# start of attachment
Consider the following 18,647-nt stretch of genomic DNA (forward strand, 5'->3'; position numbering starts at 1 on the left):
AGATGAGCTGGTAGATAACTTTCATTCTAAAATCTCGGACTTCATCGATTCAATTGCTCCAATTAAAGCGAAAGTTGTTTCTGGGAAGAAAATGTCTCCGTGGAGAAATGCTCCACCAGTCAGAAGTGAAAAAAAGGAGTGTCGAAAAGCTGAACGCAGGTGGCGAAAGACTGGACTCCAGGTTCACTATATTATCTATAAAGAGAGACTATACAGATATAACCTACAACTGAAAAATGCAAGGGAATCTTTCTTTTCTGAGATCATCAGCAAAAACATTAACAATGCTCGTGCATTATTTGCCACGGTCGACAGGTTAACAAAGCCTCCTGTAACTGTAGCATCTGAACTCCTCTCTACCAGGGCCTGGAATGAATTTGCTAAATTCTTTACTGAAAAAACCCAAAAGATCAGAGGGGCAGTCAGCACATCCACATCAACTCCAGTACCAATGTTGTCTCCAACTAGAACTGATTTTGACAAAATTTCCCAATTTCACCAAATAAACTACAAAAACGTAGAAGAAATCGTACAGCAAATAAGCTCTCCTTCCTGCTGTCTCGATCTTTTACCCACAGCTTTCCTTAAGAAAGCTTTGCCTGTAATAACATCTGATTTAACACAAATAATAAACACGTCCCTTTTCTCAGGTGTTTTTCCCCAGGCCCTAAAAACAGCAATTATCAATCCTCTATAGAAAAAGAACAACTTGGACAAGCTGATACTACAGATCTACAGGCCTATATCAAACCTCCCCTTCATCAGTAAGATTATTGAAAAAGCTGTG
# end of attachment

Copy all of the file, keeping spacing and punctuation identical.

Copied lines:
Consider the following 18,647-nt stretch of genomic DNA (forward strand, 5'->3'; position numbering starts at 1 on the left):
AGATGAGCTGGTAGATAACTTTCATTCTAAAATCTCGGACTTCATCGATTCAATTGCTCCAATTAAAGCGAAAGTTGTTTCTGGGAAGAAAATGTCTCCGTGGAGAAATGCTCCACCAGTCAGAAGTGAAAAAAAGGAGTGTCGAAAAGCTGAACGCAGGTGGCGAAAGACTGGACTCCAGGTTCACTATATTATCTATAAAGAGAGACTATACAGATATAACCTACAACTGAAAAATGCAAGGGAATCTTTCTTTTCTGAGATCATCAGCAAAAACATTAACAATGCTCGTGCATTATTTGCCACGGTCGACAGGTTAACAAAGCCTCCTGTAACTGTAGCATCTGAACTCCTCTCTACCAGGGCCTGGAATGAATTTGCTAAATTCTTTACTGAAAAAACCCAAAAGATCAGAGGGGCAGTCAGCACATCCACATCAACTCCAGTACCAATGTTGTCTCCAACTAGAACTGATTTTGACAAAATTTCCCAATTTCACCAAATAAACTACAAAAACGTAGAAGAAATCGTACAGCAAATAAGCTCTCCTTCCTGCTGTCTCGATCTTTTACCCACAGCTTTCCTTAAGAAAGCTTTGCCTGTAATAACATCTGATTTAACACAAATAATAAACACGTCCCTTTTCTCAGGTGTTTTTCCCCAGGCCCTAAAAACAGCAATTATCAATCCTCTATAGAAAAAGAACAACTTGGACAAGCTGATACTACAGATCTACAGGCCTATATCAAACCTCCCCTTCATCAGTAAGATTATTGAAAAAGCTGTG